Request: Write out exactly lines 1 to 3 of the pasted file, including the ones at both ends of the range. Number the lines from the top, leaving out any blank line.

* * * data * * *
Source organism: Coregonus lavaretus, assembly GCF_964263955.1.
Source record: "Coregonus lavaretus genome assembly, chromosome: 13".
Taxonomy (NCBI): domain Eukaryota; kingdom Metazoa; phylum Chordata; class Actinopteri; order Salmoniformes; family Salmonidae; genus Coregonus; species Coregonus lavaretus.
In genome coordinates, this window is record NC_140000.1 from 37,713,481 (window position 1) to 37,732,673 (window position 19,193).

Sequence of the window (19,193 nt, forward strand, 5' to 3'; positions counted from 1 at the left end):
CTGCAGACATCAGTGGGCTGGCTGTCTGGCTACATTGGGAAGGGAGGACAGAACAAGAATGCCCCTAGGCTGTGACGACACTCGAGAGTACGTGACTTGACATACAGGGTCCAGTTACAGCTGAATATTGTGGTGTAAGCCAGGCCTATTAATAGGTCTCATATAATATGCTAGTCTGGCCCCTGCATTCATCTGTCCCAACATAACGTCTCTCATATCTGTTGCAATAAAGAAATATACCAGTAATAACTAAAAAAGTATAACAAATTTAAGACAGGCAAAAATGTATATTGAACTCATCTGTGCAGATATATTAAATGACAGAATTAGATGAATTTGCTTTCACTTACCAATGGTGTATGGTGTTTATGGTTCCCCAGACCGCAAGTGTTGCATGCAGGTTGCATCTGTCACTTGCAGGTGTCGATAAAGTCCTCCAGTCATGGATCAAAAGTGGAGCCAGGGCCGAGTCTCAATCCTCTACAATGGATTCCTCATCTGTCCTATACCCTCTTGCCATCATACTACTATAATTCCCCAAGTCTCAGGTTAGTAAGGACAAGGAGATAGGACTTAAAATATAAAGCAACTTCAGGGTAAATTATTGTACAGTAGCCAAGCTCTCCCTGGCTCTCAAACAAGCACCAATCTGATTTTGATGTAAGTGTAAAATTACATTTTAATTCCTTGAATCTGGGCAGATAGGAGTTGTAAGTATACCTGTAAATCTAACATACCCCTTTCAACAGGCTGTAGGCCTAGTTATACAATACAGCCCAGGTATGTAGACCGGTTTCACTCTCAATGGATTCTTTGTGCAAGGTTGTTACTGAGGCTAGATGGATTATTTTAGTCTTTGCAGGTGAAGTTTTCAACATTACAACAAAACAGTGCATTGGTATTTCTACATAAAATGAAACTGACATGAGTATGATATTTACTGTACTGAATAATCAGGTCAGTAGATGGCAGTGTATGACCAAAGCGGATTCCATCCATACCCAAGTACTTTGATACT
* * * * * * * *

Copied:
Source organism: Coregonus lavaretus, assembly GCF_964263955.1.
Source record: "Coregonus lavaretus genome assembly, chromosome: 13".
Taxonomy (NCBI): domain Eukaryota; kingdom Metazoa; phylum Chordata; class Actinopteri; order Salmoniformes; family Salmonidae; genus Coregonus; species Coregonus lavaretus.